Governor Christie also outlined the process being undertaken by the State, in cooperation with the Newark community, in the selection of a new superintendent for Newark Public Schools:
The next Superintendent of the Newark Public School system will send a strong signal to the community that Governor Christie and the Administration are serious about real reform and real results. As a result, the process for choosing the next superintendent is built on transparency, community involvement and real input from educators. The selection process, already underway, for finding a qualified, dedicated superintendent has been set out to be broad, thorough and staged to allow for plenty of community input along the way.
· The first stage began in January when Acting Commissioner Cerf solicited names of top candidates in conversations with national reform leaders and local community leaders.
· The second stage was to seek sound input and guidance from members of the community on critical education reform issues, ongoing and emergent challenges that will face the incoming superintendent, and the qualifications demanded of the next superintendent. This began the process of engaging a wide swath of people who live and work in the Newark community:
o The School Advisory Board, headed by Shavar Jeffries, is the body elected by the people of Newark to represent them in the schools and a critical source of advice and counsel;
o Mayor Cory Booker, who is providing valuable leadership as an advisor in the process, offering input and guidance into the reform challenges facing Newark schools, and lending his perspective in the superintendent search process;
o The Education Task Force, a group of Newark community leaders who provide guidance around education policy and consist of leaders from Newark Public Schools, higher education, parents, the non-profit community, and the charter school community;
o Various educational leaders, including principals, parent representatives and teachers; and
o Local representatives, including members of the city council and the legislature.
Each one of these groups represents a different part of the City of Newark and its education and civic community. As such, through each stage of the process, they have provided and will continue to provide counsel on the needs of the Newark Public School System and the qualifications necessary for the next superintendent.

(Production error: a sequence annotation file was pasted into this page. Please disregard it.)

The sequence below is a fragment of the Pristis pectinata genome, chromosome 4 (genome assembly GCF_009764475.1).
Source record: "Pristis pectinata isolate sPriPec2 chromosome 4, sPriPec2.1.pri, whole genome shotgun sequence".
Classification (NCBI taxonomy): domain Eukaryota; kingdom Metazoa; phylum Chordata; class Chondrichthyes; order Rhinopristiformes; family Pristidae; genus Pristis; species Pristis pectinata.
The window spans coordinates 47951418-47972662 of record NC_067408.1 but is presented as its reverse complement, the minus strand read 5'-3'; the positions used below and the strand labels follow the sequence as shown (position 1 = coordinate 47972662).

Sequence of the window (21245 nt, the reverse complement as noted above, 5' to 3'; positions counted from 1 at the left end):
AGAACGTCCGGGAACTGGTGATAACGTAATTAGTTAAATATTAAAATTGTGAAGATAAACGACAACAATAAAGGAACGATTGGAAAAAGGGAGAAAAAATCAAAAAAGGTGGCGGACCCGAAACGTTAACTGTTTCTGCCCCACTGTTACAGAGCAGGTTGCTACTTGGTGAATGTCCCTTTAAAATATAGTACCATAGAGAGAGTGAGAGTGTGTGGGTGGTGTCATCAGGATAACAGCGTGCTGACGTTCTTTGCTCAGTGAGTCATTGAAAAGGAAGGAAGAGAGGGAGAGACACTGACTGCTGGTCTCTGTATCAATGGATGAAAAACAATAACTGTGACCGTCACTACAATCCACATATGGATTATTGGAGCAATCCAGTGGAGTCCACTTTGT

· The final stage of this process, which is now beginning and will continue over the coming weeks, will allow for each of these groups to meet face to face with prospective candidates.
o Finding the next superintendent of the Newark Public Schools can and must integrate a high level of community involvement and investment in the process. Bringing real change to education in the public schools begins and ends with the community; the community’s input will inform the recommendations ultimately made to Governor Christie for this vitally important decision.
At that point, after sufficient time has been spent on soliciting community input and feedback, listening and considering all of the insights and recommendations of the aforementioned groups, Governor Christie will meet with each of the final candidates prior to the Education Commissioner’s final selection being made in May, ensuring that the new superintendent is in place by the end of the school year.
Posted: March 17th, 2011 | Author: Art Gallagher | Filed under: Chris Christie, Education, Newark | Tags: Education Reform, Governor Chris Christie, Newark, Press Release | 1 Comment »
Newark Fraternal Order of Police President Derrick Hatcher cut off negotiations with Mayor Cory Booker on Monday, forcing 167 police layoffs, according to a reports in the Star Ledger and Bloomberg.com.
Hatcher did not allow his rank and file to vote of the Mayor’s proposals.
Bloomberg quoted union Vice President Walter Melvin blaming the spike in violence in Newark over the Thanksgiving weekend on the impending layoffs:
“The criminal element out there realized this and believed it had already happened,” he said in a telephone interview following Booker’s announcement. “It’s a fallacy to think public safety is not going to be an issue here. Any thinking, logical person can see that.”
That’s right. The police union knowingly chose no sacrifice for its senior members over the jobs of its junior members and over public safety.
This is a perfect example why union membership is inappropriate for government workers. The union leadership now has more impact on public safety in Newark than the Mayor and the police department leadership does.
Booker is closing a $89 million budget deficit. $9.5 million of the deficit will come from the police layoff. 400 civilian employees are also being laid off in Newark.Posted: November 30th, 2010 | Author: Art Gallagher | Filed under: Newark | Tags: Cory Booker, FOP, Newark police layoffs, unions | Comments Off on Newark Police Union Leader Chooses Layoffs Over Negotiation, Puts A City At Risk